The problem, critics say, is that the drug’s manufacturer, Janssen, provided the FDA at best modest evidence it worked and then only in limited trials. It presented no information about the safety of Spravato for long-term use beyond 60 weeks. And three patients who received the drug died by suicide during clinical trials, compared with none in the control group, raising red flags Janssen and the FDA dismissed.

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June 12, 2019 by Dr John Read |

Making Sense of Madness

What causes psychosis, and what can help? Psychotherapy, with its interest in life history and circumstance, and its emphasis on the transformative power of the therapeutic relationship, has more to offer in this area than we are often trained to think. Ahead of an upcoming conference on the origins and meaning of psychosis, Dr John Read, Professor of Clinical Psychology, explains why the psycho-social model must be hauled back into view

( – During the 15 years or so that I worked as a nursing assistant, clinical psychologist and manager of mental health services, I was always struck by the fact that even the seemingly weirdest of behaviours and experiences (‘psychotic symptoms’) made sense once I knew a bit about the person’s history and circumstances. And much of what I heard about the early lives of these people was none too pleasant. Of course the trick, the hard bit, was gaining the trust of people so that they felt like telling me about themselves in the first place. I had entered the field, nearly 50 years ago, full of Ronnie Laing’s ideas about the meaning of madness, and my experience proved to me, over and over again, that he was right.

I was also repeatedly struck by the lack of interest in history and circumstances from many of my colleagues, including most (but not all) psychiatrists. But they had entered the field with a psychiatry textbook and the DSM in their heads. And their inability to reach the person in front of them, to form a ‘therapeutic relationship’ – partly because all they did was ask about symptoms and drug them – proved to them that what they had read about ‘schizophrenia’ being a devastating and intractable illness was right.

When I eventually left mental health services to return to academia I was determined to research what so many ‘psychotic patients’ had taught me about the origin of their distress, despair and confusion. It is more than 20 years ago now that I published the first of many reviews of the literature on childhood adversities and psychosis. The pivotal one, however, was eight years later, which we managed to get some media coverage for. The Guardian wrote, ‘The psychiatric establishment is about to experience an earthquake that will shake its intellectual foundations’.

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June 12, 2019 by

EMA Acknowledges Persistent Sexual Dysfunction After SSRIs & SNRIs

( – The European Medicines Agency has just concluded a review into sexual dysfunction after the discontinuation of SSRIs and SNRIs. Before we discuss their findings, it’s worth looking back over the events of the past year.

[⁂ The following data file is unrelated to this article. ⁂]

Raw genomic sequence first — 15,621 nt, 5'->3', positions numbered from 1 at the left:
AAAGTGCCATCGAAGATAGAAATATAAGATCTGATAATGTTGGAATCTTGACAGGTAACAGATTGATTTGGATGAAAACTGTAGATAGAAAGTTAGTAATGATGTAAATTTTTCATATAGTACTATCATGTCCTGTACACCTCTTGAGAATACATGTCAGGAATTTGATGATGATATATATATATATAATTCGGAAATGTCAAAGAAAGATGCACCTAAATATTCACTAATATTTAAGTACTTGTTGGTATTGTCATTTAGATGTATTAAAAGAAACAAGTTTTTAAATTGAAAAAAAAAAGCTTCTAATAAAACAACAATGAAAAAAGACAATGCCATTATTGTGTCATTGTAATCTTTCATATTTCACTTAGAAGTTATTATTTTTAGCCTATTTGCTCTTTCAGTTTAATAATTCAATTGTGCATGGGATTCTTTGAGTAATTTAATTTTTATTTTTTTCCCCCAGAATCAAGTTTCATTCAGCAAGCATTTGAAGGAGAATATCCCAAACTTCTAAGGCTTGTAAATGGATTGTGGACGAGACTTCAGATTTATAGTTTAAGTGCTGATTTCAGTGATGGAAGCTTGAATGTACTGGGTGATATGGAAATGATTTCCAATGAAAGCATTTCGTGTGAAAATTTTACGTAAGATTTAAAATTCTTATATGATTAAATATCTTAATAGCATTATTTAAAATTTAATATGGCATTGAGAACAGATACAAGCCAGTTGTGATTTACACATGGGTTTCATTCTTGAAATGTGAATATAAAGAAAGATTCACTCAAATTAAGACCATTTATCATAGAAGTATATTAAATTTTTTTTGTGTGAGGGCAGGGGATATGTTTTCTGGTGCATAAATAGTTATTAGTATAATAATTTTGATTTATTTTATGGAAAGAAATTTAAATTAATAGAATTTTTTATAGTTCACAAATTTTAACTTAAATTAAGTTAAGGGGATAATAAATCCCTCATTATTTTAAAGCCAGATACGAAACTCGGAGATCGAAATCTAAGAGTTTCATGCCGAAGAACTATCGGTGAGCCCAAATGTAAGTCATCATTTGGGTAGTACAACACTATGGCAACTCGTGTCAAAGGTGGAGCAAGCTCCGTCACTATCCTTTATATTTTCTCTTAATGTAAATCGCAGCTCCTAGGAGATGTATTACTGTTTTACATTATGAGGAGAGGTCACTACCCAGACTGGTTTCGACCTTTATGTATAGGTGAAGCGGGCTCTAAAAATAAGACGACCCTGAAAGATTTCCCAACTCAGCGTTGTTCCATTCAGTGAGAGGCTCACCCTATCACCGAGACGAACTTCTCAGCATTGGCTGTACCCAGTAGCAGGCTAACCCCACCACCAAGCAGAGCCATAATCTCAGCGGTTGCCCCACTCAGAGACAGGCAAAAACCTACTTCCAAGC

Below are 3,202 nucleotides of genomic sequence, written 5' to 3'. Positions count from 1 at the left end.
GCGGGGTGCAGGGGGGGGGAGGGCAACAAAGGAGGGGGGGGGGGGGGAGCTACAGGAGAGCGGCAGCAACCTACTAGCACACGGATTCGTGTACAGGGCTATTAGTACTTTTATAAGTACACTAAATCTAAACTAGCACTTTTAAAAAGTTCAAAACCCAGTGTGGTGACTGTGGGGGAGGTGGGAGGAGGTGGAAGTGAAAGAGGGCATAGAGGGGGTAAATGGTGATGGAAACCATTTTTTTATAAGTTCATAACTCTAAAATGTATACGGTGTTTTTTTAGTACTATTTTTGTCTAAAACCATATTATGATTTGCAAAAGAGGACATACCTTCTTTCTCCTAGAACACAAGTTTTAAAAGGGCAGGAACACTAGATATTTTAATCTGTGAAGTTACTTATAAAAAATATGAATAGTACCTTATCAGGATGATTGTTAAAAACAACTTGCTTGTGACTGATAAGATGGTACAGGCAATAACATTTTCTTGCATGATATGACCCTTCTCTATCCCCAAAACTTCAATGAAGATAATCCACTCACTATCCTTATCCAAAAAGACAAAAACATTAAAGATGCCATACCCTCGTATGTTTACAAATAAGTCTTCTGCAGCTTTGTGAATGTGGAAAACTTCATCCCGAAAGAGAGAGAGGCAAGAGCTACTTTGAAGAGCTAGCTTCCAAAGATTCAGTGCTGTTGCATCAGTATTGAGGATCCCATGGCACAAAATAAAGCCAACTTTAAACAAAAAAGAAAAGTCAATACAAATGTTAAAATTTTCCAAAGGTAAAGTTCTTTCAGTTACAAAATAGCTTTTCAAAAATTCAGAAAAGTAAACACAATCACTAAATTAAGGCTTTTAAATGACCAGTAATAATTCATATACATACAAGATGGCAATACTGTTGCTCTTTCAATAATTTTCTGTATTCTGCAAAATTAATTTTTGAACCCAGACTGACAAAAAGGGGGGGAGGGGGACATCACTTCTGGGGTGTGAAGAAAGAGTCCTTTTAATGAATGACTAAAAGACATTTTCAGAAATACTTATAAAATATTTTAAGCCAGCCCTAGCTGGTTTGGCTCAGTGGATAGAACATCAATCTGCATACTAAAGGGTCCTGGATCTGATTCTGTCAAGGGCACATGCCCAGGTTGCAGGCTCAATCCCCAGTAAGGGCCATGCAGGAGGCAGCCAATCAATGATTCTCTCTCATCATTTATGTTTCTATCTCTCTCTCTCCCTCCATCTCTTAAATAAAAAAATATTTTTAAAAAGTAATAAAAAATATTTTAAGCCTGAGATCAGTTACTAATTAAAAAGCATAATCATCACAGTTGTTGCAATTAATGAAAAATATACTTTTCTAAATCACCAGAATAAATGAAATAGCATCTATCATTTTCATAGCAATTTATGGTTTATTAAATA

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June 12, 2019 by Helen McArdle | Herald Scotland

Psychiatrist Peter Gordon claims Royal College ‘gaslighted’ him in antidepressant row

A PSYCHIATRIST said he was “gaslighted” by his own professional body after openly criticising its stance on antidepressant withdrawal and conflicts of interest.

(Herald Scotland) – Dr Peter Gordon, an experienced old age psychiatrist from Bridge of Allan, resigned from the Royal College of Psychiatrists Scotland in November last year.

In his resignation letter – which he subsequently published on his online blog – Dr Gordon criticised the College’s treatment of patients who had suffered “less than positive, and sometimes harmful, effects of psychiatric interventions including prescribed medications”.

He said the College was too close to the pharmaceutical industry, adding: “as a direct consequence informed consent and realistic psychiatry are compromised”.

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June 10, 2019 by René Keet | BMCPsychiatry

Recovery for all in the community; position paper on principles and key elements of community-based mental health care

(BMC Psychiatry) – René Keet, Marjonneke de Vetten-Mc MahonLaura Shields-ZeemanTorleif RuudJaap van WeeghelMichiel BahlerCornelis L. MulderCatherine van ZelstBilly MurphyKoen WestenChris NasIonela Petrea and Guido Pieters


Service providers throughout Europe have identified the need to define how high-quality community-based mental health care looks to organize their own services and to inform governments, commissioners and funders. In 2016, representatives of mental health care service providers, networks, umbrella organizations and knowledge institutes in Europe came together to establish the European Community Mental Health Services Provider (EUCOMS) Network. This network developed a shared vision on the principles and key elements of community mental health care in different contexts. The result is a comprehensive consensus paper, of which this position paper is an outline.